Love Notes: A security guard carried a sobbing Courtney Love off the stage in Mountain View, Calif., after the leader of the rock band Hole twice jumped into the audience to attack fans. “Louder, you --!” she exhorted, apparently unhappy at the audience response on Friday’s closing night of the summer Lollapalooza tour of alternative bands. Before the fracas with fans, Hole led the audience in a “Happy Birthday” sing-along for Frances Bean Cobain, daughter of Love and her late husband, Nirvana lead singer Kurt Cobain, demanding “respect for Frances Bean Cobain, who’s 3 years old today.”
Jammin’ in San Diego: Pearl Jam has again rescheduled its San Diego concerts, the popular rock band announced that it will perform Nov. 6-7 at the San Diego Sports Arena. The band originally was scheduled to perform June 26-27 at the Del Mar Fairgrounds, but those shows were canceled, then rescheduled for the same dates at the San Diego Sports Arena. The Sports Arena shows were canceled when Pearl Jam called off its summer tour.
Garcia Mag: “A Tribute to Jerry Garcia and the Grateful Dead,” a limited-edition magazine devoted to the late bandleader, will hit newsstands today. The 68-page, $5.99 color magazine contains photos and articles recapping the lives of Garcia and other Grateful Dead members. Only 100,000 magazines will be printed.
In Tha Dogg Pound: Already under fire for its artists’ violent and sexually explicit lyrics, Time Warner asked to review new material by Tha Dogg Pound but was rebuffed by the rappers, a music industry source said Friday. Interscope Records head Jimmy Iovine said last week he would not give in to the Time Warner request. “Asking to listen to our artists’ lyrics or music content prior to completion would be disruptive and counterproductive,” Iovine told the Wall Street Journal. “It would also go against everything Interscope has stood for since the day of its conception.” Tha Dogg Pound is the latest group of gangsta rappers in Dr. Dre’s stable of West Coast rappers.
ACEd It: The National Academy of Cable Programming has announced the finalists for its Golden CableACE Award, the industry’s highest honor recognizing excellence in cable TV. Among the nominees are A&E;'s “Biography” series, which offers portraits of important people; HBO’s “Happily Ever After: Tales for Every Child,” which retells fairy tales diverse points-of-view; the Learning Channel’s “KNOWTV: Changing What, Why and How You Watch,” designed to help educators and parents learn about critical viewing; and Turner Broadcasting’s “The Native Americans: Behind the Legends, Beyond the Myths,” which included several movies and specials. Nominees for the other CableACE awards will be announced on Sept. 19. The awards ceremony will be held on Dec. 2 at the Wiltern Theater in L.A.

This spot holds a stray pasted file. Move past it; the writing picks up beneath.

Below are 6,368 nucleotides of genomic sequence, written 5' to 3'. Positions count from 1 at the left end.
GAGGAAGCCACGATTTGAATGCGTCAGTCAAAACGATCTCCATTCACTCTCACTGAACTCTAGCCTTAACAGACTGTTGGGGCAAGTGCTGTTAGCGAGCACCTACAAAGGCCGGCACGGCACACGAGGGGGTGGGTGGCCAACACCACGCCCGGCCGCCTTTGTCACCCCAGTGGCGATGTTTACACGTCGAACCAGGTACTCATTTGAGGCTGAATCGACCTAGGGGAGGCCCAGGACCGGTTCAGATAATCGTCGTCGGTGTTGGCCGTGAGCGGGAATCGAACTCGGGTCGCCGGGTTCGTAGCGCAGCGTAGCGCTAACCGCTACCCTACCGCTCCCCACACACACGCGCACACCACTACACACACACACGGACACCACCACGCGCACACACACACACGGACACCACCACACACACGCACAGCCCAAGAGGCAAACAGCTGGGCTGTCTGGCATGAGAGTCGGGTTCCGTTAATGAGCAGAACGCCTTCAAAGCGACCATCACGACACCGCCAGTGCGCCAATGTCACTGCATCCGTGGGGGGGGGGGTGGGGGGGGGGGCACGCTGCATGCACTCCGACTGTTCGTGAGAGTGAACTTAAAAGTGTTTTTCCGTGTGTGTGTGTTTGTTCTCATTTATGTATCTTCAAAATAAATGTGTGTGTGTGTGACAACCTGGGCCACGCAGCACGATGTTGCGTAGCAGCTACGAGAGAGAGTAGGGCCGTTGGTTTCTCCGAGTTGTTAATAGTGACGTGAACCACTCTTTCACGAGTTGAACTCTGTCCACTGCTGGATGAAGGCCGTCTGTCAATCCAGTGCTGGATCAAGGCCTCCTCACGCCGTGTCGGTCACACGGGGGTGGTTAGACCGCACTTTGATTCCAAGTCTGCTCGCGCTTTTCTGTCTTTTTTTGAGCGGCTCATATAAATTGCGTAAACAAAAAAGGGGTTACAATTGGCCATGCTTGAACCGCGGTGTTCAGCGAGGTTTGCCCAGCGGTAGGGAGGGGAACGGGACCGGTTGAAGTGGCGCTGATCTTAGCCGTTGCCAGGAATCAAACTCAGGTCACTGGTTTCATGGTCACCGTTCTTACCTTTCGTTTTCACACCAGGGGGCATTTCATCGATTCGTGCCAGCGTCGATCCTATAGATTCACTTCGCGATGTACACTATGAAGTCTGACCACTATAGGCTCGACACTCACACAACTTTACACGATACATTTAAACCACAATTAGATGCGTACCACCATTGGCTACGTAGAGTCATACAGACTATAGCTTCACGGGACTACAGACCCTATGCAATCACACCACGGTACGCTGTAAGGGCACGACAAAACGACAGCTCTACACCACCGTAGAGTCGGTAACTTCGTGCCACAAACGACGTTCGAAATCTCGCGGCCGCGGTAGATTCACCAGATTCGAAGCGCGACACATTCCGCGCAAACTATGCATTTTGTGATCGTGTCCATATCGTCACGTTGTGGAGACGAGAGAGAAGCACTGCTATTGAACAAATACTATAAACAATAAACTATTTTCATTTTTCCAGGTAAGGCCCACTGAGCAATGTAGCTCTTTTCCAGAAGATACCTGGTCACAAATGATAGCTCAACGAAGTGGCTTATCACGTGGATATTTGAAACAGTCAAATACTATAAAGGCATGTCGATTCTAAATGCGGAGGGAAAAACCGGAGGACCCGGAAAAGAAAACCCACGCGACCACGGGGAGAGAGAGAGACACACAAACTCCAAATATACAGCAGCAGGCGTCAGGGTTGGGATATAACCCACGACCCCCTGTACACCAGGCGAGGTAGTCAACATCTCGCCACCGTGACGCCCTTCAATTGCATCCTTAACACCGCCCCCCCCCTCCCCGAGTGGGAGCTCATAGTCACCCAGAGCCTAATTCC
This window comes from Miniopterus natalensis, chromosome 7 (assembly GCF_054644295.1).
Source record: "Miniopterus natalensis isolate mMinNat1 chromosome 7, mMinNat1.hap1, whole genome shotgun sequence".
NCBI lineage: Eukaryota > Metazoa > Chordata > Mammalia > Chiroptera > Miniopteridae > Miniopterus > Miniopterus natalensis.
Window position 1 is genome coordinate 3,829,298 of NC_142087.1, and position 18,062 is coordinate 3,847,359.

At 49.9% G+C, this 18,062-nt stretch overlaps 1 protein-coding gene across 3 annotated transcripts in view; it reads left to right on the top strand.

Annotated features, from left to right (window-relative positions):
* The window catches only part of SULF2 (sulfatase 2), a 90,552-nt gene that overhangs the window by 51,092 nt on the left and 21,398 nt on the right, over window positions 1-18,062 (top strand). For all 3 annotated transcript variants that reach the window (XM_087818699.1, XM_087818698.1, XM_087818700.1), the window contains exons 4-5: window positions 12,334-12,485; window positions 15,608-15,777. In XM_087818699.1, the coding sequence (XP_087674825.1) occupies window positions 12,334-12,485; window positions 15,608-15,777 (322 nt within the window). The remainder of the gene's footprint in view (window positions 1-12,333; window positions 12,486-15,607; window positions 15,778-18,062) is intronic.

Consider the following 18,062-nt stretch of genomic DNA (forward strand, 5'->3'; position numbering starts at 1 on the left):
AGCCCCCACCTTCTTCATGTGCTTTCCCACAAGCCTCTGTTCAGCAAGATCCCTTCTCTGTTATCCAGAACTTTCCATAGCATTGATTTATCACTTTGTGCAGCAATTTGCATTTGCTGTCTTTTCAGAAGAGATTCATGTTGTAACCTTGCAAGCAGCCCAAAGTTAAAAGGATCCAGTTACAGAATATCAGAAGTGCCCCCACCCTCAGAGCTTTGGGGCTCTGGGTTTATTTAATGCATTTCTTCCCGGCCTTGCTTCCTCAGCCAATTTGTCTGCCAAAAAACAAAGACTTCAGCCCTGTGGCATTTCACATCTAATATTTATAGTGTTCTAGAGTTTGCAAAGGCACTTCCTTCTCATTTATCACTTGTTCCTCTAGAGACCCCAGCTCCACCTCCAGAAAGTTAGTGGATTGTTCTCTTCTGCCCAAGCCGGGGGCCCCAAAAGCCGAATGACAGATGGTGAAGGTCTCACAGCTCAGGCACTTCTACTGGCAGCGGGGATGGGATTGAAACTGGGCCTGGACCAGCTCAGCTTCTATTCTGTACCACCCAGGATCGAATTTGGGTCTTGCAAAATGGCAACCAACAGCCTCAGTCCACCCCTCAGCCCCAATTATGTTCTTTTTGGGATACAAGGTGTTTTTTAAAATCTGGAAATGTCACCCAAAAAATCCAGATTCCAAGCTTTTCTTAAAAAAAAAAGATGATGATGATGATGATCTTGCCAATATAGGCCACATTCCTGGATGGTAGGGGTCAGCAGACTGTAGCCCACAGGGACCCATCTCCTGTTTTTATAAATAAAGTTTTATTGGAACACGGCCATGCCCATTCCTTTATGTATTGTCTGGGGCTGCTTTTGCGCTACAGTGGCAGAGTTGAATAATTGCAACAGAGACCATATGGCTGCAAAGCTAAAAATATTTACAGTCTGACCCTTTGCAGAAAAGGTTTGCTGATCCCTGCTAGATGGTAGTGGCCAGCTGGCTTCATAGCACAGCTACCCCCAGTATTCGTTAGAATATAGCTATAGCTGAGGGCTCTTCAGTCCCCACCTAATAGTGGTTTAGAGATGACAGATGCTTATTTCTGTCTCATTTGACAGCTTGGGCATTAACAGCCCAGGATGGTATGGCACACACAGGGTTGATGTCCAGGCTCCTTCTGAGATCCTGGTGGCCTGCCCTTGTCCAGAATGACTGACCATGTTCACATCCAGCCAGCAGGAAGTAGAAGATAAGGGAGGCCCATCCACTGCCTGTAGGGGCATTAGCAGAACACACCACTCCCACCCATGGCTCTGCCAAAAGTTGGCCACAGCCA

A Different Direction: Long Beach Civic Light Opera, known for its critically acclaimed revivals of standard musicals, has departed from its usual fare by replacing its 1995-96 season opener, “Brigadoon,” with Dennis Deal’s savvy ‘50s sendup, “Nite Club Confidential.” The show opens Sept. 28 under the direction of LBCLO’s Producing Artistic Director, Luke Yankee.
Photography Post: Deborah Irmas, a curator and writer who specializes in 20th-Century photography, has been named director of PaceWildensteinMacGill for Los Angeles. The New York-based photography gallery will operate as part of PaceWildenstein, which will open its West Coast branch on Sept. 29 in Beverly Hills. A graduate of USC and Boston University, Irmas has resided in Paris for the past four years. Now returning to her former home in Los Angeles and embarking on her first job in a commercial gallery, she says her new position is “an opportunity to show work that I believe in.” Chelsea Hadley, former administrator for the Strome Family Foundation in Los Angeles, has been appointed assistant director of PaceWildensteinMacGill.